The epidemic of niceness in online book culture.
Illustration by Sean Ford.
The writer Emma Straub has 9,192 Twitter followers. That might seem like a lot for an author whose first novel, Laura Lamont’s Life in Pictures, hasn’t even come out yet. But Emma Straub is really good at Twitter. She’s funny and charming and evinces great enthusiasm for the books and stories of the fellow authors and critics in her social sphere. Outside of Twitter, Straub writes for many bookish publications, she's the daughter of the novelist Peter Straub, and she runs a small design outfit with her husband that's made posters for everyone from Passion Pit to Jonathan Lethem.
The other day, Straub posted a picture of herself wearing a big flowery crown and holding a hot-off-the-presses copy of her new novel. She signed the post, “Yours, in love with everyone, Emma.” On Twitter and Tumblr, the news was RT’d and Liked and responded to with great excitement by friends and fellow writers and fans, including the Twitter feed of the literary website the Rumpus; followers of Straub on Facebook know that the site has already picked the book for their monthly book club.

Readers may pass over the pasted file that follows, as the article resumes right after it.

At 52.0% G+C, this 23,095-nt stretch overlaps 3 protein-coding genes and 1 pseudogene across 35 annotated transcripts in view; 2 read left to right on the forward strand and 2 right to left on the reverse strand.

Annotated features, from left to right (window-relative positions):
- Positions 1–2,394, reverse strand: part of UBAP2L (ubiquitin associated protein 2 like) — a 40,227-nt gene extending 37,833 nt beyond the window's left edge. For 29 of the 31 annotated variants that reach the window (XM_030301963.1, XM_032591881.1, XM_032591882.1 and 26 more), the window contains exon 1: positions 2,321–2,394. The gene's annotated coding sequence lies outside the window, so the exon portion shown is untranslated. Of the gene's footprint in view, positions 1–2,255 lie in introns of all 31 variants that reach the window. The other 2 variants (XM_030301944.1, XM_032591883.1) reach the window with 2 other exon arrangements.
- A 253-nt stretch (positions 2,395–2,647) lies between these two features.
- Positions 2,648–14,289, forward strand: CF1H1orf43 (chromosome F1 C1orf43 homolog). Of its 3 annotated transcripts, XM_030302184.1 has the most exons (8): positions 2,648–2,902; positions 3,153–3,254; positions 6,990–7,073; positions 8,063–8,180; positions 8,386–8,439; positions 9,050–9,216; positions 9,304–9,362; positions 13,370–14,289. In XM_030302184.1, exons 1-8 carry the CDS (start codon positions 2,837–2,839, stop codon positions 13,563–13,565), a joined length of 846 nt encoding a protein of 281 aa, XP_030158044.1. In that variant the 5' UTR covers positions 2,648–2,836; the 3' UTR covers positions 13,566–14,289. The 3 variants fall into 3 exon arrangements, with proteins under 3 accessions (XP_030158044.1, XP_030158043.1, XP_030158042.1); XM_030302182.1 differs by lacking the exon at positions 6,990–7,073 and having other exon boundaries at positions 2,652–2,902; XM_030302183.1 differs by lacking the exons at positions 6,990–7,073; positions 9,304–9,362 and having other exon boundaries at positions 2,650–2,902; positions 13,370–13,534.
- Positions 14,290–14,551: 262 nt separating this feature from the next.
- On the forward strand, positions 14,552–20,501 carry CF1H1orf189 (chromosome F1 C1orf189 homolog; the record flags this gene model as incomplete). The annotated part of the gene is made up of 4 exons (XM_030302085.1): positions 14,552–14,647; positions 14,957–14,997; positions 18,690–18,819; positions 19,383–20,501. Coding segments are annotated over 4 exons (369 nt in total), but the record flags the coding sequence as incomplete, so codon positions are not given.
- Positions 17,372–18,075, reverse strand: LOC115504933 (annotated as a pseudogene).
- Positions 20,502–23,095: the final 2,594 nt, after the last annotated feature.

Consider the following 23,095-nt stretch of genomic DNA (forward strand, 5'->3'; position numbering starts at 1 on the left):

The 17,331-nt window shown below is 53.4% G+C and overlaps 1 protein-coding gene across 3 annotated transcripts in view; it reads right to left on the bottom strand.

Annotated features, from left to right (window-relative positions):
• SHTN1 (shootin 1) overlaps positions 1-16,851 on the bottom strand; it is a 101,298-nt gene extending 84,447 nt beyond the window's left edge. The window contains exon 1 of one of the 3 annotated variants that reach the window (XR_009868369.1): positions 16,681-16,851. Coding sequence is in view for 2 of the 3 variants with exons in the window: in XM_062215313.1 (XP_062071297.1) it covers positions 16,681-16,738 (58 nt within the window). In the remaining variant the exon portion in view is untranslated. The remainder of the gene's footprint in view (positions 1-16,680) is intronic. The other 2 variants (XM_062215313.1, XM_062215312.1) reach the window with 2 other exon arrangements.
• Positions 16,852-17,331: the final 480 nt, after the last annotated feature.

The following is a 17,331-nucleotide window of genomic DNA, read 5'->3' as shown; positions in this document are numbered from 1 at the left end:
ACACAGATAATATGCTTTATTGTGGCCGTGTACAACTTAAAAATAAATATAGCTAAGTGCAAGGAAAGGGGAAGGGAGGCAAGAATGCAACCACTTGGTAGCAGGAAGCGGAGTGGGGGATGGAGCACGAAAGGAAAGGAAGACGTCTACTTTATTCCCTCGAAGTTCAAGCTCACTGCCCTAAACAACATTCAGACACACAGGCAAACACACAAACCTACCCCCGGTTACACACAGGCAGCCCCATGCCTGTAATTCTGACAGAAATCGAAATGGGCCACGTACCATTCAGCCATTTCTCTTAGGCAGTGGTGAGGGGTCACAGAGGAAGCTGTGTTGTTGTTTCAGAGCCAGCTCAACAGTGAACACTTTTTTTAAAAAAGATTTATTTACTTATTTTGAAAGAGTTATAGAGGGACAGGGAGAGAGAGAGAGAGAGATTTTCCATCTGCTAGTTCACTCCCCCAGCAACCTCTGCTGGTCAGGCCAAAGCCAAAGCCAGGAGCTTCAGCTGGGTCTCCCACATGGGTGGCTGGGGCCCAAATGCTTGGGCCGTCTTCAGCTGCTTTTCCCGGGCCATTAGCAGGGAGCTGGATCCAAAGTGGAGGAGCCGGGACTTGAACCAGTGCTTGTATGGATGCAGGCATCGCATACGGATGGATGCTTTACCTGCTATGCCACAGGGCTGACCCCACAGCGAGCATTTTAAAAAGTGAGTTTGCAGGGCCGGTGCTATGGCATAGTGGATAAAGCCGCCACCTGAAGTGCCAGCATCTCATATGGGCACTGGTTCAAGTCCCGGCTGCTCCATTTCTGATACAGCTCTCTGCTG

But let’s say you’re part of this web of writers, fiction-lovers, literary editors, and readers in the social-media world, and you’re assigned a review of Laura Lamont's Life in Pictures. What if you don’t like it? Or what if you like it, but not unreservedly? Are you willing to say so? Would you be willing to critique Straub’s novel after watching her life scroll out on social media over the last year—indeed, after likely being the recipient or admirer of some small word or act of kindness on Straub’s part?